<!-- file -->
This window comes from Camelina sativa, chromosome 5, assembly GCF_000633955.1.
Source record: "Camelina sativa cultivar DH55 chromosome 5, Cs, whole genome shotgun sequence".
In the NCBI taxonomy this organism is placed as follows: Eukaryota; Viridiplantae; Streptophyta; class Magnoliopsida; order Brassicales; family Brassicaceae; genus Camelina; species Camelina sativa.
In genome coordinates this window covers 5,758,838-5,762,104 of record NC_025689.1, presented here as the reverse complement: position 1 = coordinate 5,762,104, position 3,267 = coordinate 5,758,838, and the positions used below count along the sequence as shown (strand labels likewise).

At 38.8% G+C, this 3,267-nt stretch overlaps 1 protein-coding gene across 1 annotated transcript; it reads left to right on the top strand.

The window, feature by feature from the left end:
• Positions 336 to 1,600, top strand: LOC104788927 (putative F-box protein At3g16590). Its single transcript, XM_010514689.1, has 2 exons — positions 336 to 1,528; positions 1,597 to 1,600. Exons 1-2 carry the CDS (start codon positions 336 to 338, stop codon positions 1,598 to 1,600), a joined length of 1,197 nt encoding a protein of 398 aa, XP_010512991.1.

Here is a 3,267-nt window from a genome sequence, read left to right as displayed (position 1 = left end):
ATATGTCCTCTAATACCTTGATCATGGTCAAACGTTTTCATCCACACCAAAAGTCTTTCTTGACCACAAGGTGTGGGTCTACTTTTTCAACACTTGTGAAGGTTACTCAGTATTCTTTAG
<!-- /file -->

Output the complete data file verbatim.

This window comes from Camelina sativa, chromosome 5, assembly GCF_000633955.1.
Source record: "Camelina sativa cultivar DH55 chromosome 5, Cs, whole genome shotgun sequence".
In the NCBI taxonomy this organism is placed as follows: Eukaryota; Viridiplantae; Streptophyta; class Magnoliopsida; order Brassicales; family Brassicaceae; genus Camelina; species Camelina sativa.
In genome coordinates this window covers 5,758,838-5,762,104 of record NC_025689.1, presented here as the reverse complement: position 1 = coordinate 5,762,104, position 3,267 = coordinate 5,758,838, and the positions used below count along the sequence as shown (strand labels likewise).

At 38.8% G+C, this 3,267-nt stretch overlaps 1 protein-coding gene across 1 annotated transcript; it reads left to right on the top strand.

The window, feature by feature from the left end:
• Positions 336 to 1,600, top strand: LOC104788927 (putative F-box protein At3g16590). Its single transcript, XM_010514689.1, has 2 exons — positions 336 to 1,528; positions 1,597 to 1,600. Exons 1-2 carry the CDS (start codon positions 336 to 338, stop codon positions 1,598 to 1,600), a joined length of 1,197 nt encoding a protein of 398 aa, XP_010512991.1.

Here is a 3,267-nt window from a genome sequence, read left to right as displayed (position 1 = left end):
ATATGTCCTCTAATACCTTGATCATGGTCAAACGTTTTCATCCACACCAAAAGTCTTTCTTGACCACAAGGTGTGGGTCTACTTTTTCAACACTTGTGAAGGTTACTCAGTATTCTTTAG